Personal jetpacks appear closer to hand, (sub)space tourism is heading to the launch pad, and Hyperloop travel is, possibly, on the drawing board. Is this, at last, the future some of us may have dreamed of?
Not quite. Most of us won’t be able to afford these for some time. And given Wellington folk have been arguing over whether to build a new highway through Transmission Gully for nearly a century, I can’t foresee construction of a Hyperloop link between Wellington and Auckland in my (cybernetically & regeneratively enhanced) lifetime.
The Washington Post looks more closely at Elon Musk’s optimistic costing of his Hyperloop proposal, pointing out some of the social and political factors that increase the costs and construction time frame of any major transportation project.
On a similar theme, a recent article in The Observer reminds us of the hype nearly 20 years ago around stem cells, and how we would be able to grow replacement hearts in “just a few years.” What have we got to show from stem cell research today?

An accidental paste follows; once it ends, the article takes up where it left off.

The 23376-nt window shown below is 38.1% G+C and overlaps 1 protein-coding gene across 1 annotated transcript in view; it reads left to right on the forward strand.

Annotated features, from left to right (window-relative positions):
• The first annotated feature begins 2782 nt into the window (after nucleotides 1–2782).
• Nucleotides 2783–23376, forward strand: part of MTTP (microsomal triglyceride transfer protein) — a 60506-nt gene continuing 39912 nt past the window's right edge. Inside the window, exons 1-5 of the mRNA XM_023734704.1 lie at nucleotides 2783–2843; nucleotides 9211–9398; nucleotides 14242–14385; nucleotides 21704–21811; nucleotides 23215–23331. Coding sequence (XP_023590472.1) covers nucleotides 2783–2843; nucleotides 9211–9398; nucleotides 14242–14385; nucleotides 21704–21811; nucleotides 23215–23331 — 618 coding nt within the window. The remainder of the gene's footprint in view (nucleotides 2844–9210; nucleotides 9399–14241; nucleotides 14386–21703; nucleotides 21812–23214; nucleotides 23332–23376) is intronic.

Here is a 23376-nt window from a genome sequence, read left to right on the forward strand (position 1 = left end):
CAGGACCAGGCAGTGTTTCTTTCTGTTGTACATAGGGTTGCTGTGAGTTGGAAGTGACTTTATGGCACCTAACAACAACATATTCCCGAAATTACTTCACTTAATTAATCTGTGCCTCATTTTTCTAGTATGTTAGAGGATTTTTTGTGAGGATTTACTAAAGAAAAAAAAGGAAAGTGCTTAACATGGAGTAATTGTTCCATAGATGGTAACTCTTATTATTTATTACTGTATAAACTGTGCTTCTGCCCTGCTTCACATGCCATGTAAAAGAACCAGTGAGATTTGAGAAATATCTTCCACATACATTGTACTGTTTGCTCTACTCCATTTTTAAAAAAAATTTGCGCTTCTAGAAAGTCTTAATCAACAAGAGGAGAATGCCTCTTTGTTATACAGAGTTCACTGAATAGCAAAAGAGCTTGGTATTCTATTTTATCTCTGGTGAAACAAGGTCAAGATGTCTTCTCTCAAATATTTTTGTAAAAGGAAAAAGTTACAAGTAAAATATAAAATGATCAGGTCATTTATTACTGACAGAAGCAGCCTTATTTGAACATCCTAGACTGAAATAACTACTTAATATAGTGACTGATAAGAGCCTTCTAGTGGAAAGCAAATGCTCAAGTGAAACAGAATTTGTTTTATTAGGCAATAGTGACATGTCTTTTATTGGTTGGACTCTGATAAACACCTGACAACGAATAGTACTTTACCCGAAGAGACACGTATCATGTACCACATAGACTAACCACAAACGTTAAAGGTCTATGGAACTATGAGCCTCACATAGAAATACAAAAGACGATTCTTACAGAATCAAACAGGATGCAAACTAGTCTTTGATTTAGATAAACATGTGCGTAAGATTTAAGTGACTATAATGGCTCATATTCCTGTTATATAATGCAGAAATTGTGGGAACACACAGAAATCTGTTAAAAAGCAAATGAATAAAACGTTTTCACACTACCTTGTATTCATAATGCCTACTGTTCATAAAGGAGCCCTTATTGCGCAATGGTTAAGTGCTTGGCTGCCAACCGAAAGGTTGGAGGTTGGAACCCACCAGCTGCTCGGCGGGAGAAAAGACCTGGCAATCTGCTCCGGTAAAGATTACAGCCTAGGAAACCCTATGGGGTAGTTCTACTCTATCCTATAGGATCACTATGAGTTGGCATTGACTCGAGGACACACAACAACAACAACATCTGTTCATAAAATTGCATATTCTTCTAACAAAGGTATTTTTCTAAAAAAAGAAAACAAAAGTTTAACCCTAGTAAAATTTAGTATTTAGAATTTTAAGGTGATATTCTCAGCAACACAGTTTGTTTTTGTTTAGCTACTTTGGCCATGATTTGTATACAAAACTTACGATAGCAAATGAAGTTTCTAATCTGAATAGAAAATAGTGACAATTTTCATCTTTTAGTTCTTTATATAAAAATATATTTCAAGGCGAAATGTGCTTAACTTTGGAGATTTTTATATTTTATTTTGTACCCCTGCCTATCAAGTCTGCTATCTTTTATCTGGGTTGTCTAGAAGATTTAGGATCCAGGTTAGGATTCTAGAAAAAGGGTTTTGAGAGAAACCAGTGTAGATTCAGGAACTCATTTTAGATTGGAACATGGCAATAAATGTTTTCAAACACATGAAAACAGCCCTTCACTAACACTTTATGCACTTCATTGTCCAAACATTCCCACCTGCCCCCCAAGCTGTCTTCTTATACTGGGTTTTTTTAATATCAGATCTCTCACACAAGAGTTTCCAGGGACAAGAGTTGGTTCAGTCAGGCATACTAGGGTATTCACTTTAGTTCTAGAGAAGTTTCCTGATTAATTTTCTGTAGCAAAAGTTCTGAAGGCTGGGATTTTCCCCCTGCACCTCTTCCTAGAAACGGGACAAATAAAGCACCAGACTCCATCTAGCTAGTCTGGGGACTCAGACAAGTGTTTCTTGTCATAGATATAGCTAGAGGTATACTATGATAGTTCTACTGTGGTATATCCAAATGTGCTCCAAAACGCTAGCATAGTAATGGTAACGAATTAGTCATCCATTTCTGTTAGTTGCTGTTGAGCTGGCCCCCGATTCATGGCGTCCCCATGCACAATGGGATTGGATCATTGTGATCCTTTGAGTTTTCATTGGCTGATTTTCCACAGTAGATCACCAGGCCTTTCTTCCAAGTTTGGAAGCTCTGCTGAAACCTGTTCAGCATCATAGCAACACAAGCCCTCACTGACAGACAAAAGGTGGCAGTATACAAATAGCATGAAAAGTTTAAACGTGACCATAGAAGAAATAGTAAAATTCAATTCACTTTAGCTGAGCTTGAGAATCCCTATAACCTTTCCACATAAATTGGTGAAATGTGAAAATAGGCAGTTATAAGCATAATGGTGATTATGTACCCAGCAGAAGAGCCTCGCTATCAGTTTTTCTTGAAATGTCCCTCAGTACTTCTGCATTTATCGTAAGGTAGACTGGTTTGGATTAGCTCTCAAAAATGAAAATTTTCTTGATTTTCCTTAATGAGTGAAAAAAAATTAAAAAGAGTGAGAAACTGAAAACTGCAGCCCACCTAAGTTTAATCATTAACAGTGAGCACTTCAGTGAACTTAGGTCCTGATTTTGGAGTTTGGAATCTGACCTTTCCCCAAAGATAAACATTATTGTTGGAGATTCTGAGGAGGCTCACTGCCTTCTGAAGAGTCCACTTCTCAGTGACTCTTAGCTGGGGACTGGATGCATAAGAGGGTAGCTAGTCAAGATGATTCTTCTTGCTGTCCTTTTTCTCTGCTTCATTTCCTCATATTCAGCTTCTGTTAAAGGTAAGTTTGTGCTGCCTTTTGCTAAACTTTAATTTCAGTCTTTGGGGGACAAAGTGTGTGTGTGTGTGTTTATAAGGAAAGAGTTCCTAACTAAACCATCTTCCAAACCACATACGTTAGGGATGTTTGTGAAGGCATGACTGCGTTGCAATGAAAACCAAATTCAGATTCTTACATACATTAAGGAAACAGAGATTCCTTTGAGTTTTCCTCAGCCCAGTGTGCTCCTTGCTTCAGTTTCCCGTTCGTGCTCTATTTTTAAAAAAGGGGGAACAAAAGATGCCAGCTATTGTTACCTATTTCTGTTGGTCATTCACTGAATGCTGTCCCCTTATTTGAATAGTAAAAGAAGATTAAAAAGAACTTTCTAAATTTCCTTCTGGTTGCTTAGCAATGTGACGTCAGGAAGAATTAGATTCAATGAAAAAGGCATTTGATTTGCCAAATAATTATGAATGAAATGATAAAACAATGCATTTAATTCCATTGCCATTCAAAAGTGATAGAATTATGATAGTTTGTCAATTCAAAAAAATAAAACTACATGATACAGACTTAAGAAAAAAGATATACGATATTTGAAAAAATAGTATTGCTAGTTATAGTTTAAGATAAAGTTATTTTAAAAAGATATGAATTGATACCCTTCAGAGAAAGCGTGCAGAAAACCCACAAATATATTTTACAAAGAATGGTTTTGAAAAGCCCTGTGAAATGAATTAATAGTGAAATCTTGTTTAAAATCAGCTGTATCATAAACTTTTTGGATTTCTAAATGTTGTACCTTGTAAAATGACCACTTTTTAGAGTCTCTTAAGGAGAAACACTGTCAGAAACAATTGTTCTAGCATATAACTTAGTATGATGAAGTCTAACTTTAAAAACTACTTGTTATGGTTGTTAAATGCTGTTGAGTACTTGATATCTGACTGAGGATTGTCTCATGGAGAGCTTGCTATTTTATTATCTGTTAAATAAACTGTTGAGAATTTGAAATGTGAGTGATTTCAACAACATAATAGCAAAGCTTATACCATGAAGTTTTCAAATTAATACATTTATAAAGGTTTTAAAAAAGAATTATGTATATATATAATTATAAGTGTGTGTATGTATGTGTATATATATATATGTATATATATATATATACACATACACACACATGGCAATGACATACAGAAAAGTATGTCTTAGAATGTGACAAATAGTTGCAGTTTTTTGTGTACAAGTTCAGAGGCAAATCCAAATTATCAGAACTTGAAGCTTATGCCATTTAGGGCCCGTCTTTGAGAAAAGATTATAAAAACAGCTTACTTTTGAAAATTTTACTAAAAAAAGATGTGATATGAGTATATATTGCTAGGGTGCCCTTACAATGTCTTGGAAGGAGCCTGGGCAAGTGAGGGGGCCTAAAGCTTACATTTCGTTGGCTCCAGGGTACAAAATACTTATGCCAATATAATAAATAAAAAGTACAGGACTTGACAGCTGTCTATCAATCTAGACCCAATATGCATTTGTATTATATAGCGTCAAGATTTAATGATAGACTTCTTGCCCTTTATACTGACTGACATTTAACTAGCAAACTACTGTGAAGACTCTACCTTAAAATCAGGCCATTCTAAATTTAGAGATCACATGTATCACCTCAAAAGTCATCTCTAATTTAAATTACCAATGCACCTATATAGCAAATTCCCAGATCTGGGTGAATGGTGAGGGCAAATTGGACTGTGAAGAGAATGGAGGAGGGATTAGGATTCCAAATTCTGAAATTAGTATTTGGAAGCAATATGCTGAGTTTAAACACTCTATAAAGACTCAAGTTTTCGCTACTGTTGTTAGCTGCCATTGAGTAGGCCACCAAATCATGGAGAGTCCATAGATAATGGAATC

Well, no much more than that really. As The Observer and Washington Post both point out, complexity – biological, social, political and economic – can confound the initial aspirations of new research. Stem cell research has led to major advances in the understanding development and diseases, as well as being increasingly used in less spectacular medical treatments (such as fixing the heart before you need to get a replacement).
The big challenge for futurists, as well as scientists, politicians and society more generally, is to see how new technologies could be used in ways other than the “big hairy audacious goals” beloved by entrepreneurs. We need those entrepreneurs to challenge and inspire us, but we also need to think sideways.